While City Council Wednesday decided not to go ahead with a purchase of new land to help the chronically homeless, life at Reno's main downtown shelter was typical, with homeless, with mental illness and without, complaining of services, and struggling with addiction.
Shelter Challenges Involving Mental Disorders
Norma said she was going to try another shelter in Reno Wednesday after the incident she partly blames on her own drinking and not taking her usual medication.
Other homeless women at the shelter said they have concerns about how people with mental illness are treated there, and whether or not conditions are adequate for those suffering from mental illness. They said some of the people who are mentally ill scream or talk to themselves at night in their bed or in the shelter bathrooms, making the experience disruptive and uncomfortable for all.
According to recent numbers from the Substance Abuse and Mental Health Services Administration, up to a quarter of the homeless population in the United States suffers from some form of severe mental illness, which is much more than the overall population where latest figures are in the 6% range of Americans who are severely mentally ill.
While this was taking place at the shelter, at the Reno City Council and Redevelopment Agency Board Meeting, council members said they didn’t want to spend $350,000 of the city’s Community Development Block Grants to purchase new land. The idea being discussed was to develop a 30-unit housing project with aid services specifically for the chronically homeless.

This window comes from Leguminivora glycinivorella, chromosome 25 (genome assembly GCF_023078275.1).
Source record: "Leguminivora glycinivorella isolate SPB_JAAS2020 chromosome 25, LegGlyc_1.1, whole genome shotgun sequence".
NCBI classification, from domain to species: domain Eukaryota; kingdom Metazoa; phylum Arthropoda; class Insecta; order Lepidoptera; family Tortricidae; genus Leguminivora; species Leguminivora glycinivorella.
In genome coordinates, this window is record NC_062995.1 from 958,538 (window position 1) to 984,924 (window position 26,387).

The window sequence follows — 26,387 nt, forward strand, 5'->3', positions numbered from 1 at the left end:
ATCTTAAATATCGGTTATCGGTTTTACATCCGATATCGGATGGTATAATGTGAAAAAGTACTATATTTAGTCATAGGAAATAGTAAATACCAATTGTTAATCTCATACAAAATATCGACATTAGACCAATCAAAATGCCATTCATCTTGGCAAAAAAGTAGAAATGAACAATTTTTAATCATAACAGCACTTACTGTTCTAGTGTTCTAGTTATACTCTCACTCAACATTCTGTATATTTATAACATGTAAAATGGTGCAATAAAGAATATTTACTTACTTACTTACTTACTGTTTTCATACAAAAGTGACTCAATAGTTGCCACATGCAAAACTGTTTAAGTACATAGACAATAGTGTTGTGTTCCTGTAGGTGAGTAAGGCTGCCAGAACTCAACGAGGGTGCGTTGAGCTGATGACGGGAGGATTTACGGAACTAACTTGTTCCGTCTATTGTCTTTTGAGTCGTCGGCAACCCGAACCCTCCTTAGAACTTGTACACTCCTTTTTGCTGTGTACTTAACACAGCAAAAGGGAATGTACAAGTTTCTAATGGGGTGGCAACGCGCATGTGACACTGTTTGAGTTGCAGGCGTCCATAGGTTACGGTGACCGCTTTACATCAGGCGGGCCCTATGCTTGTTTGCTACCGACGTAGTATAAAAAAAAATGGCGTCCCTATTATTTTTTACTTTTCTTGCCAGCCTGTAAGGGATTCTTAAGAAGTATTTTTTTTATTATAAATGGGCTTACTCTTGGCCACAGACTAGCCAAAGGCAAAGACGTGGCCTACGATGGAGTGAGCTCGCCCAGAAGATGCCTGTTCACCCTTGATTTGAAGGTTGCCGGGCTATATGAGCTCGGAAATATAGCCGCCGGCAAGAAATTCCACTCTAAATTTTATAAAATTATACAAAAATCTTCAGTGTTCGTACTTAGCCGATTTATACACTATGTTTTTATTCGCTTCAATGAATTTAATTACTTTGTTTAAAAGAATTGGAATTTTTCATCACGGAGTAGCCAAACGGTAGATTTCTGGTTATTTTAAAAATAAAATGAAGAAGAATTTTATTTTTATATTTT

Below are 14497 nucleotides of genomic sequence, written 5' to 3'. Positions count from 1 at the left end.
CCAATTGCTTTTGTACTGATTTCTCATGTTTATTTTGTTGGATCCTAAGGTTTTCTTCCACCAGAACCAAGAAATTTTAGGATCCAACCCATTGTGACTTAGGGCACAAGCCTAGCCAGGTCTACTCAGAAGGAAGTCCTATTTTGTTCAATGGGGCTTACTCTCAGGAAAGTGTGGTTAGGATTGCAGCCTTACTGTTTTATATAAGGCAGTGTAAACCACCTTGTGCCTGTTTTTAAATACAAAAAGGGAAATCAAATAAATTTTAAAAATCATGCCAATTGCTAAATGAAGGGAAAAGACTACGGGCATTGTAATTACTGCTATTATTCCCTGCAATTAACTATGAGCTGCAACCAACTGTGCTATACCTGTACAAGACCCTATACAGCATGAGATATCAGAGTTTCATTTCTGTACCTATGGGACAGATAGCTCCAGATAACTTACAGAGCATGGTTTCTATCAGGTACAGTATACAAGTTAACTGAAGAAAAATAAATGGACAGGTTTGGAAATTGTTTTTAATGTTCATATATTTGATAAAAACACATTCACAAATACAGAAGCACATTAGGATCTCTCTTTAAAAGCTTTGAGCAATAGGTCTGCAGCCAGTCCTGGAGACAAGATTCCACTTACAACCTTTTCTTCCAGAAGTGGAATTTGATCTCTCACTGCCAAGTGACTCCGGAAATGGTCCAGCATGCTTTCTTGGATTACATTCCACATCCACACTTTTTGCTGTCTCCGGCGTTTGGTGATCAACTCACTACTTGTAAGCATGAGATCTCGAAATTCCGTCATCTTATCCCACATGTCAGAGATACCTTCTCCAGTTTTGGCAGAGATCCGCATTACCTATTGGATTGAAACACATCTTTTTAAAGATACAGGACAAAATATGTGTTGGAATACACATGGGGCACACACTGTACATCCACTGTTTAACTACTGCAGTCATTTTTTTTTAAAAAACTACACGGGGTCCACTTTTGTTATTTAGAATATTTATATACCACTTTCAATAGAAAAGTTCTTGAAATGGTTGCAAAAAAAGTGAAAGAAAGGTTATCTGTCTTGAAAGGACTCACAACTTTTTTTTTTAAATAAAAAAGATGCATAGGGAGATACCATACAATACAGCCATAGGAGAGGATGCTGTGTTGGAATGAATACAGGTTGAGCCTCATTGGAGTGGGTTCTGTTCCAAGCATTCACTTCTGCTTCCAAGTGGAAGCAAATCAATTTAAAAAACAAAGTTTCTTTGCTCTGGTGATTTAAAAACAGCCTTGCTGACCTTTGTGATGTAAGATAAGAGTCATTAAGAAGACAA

Council members instead said the city should look at what it can do with properties and land it already owns.
A Land Purchase Proposal Initially Talked About with Praise
Earlier in the week, the proposal put forward by Reno’s community development director Aric Jensen to buy an 1.6-acre parcel near Hug High gathered lots of media attention and high praise from people working with the homeless.
But at Wednesday’s meeting, there were concerns the parcel was too expensive and too far from downtown services and hospitals.
Mayor Hillary Schieve said she thought it was more of a project for the Reno Housing Authority to take on. But she said she didn’t want the public to think the Council was not being supportive of new ideas to help the homeless. Neoma Jardon said some of the money could be used to improve the city’s secret overflow shelter, which as Our Town Reno has documented previously, has less than pristine conditions.
The discussions also come amid concerns proposed cuts in President Donald Trump’s budget could substantially reduce the $1.9 million Reno receives annually in Community Development Block Grants, money which has been used to help the homeless in northern Nevada.